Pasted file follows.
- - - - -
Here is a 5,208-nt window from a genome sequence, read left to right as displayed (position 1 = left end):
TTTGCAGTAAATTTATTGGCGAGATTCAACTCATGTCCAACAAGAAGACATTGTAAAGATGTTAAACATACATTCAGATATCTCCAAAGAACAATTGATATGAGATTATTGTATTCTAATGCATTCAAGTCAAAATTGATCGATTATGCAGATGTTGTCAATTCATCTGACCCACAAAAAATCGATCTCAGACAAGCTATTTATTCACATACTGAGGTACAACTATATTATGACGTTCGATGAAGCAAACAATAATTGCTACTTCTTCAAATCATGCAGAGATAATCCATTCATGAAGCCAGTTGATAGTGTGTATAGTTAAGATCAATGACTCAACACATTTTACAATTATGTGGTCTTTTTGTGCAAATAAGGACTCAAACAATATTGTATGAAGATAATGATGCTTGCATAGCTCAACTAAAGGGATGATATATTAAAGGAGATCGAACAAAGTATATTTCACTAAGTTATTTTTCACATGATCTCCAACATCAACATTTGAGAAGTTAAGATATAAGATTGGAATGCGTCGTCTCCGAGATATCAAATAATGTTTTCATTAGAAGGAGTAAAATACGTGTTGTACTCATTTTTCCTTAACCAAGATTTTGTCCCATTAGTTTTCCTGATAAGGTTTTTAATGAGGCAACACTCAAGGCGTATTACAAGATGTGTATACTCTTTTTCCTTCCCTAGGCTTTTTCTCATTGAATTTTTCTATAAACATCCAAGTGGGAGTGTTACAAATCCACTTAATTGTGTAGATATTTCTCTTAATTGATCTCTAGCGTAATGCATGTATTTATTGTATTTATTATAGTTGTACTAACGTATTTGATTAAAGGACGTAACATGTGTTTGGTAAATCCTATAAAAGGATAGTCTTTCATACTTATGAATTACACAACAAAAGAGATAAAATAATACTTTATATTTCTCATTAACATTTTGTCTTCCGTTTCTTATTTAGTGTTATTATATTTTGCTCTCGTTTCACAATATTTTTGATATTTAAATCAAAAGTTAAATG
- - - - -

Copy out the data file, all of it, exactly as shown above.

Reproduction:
Here is a 5,208-nt window from a genome sequence, read left to right as displayed (position 1 = left end):
TTTGCAGTAAATTTATTGGCGAGATTCAACTCATGTCCAACAAGAAGACATTGTAAAGATGTTAAACATACATTCAGATATCTCCAAAGAACAATTGATATGAGATTATTGTATTCTAATGCATTCAAGTCAAAATTGATCGATTATGCAGATGTTGTCAATTCATCTGACCCACAAAAAATCGATCTCAGACAAGCTATTTATTCACATACTGAGGTACAACTATATTATGACGTTCGATGAAGCAAACAATAATTGCTACTTCTTCAAATCATGCAGAGATAATCCATTCATGAAGCCAGTTGATAGTGTGTATAGTTAAGATCAATGACTCAACACATTTTACAATTATGTGGTCTTTTTGTGCAAATAAGGACTCAAACAATATTGTATGAAGATAATGATGCTTGCATAGCTCAACTAAAGGGATGATATATTAAAGGAGATCGAACAAAGTATATTTCACTAAGTTATTTTTCACATGATCTCCAACATCAACATTTGAGAAGTTAAGATATAAGATTGGAATGCGTCGTCTCCGAGATATCAAATAATGTTTTCATTAGAAGGAGTAAAATACGTGTTGTACTCATTTTTCCTTAACCAAGATTTTGTCCCATTAGTTTTCCTGATAAGGTTTTTAATGAGGCAACACTCAAGGCGTATTACAAGATGTGTATACTCTTTTTCCTTCCCTAGGCTTTTTCTCATTGAATTTTTCTATAAACATCCAAGTGGGAGTGTTACAAATCCACTTAATTGTGTAGATATTTCTCTTAATTGATCTCTAGCGTAATGCATGTATTTATTGTATTTATTATAGTTGTACTAACGTATTTGATTAAAGGACGTAACATGTGTTTGGTAAATCCTATAAAAGGATAGTCTTTCATACTTATGAATTACACAACAAAAGAGATAAAATAATACTTTATATTTCTCATTAACATTTTGTCTTCCGTTTCTTATTTAGTGTTATTATATTTTGCTCTCGTTTCACAATATTTTTGATATTTAAATCAAAAGTTAAATG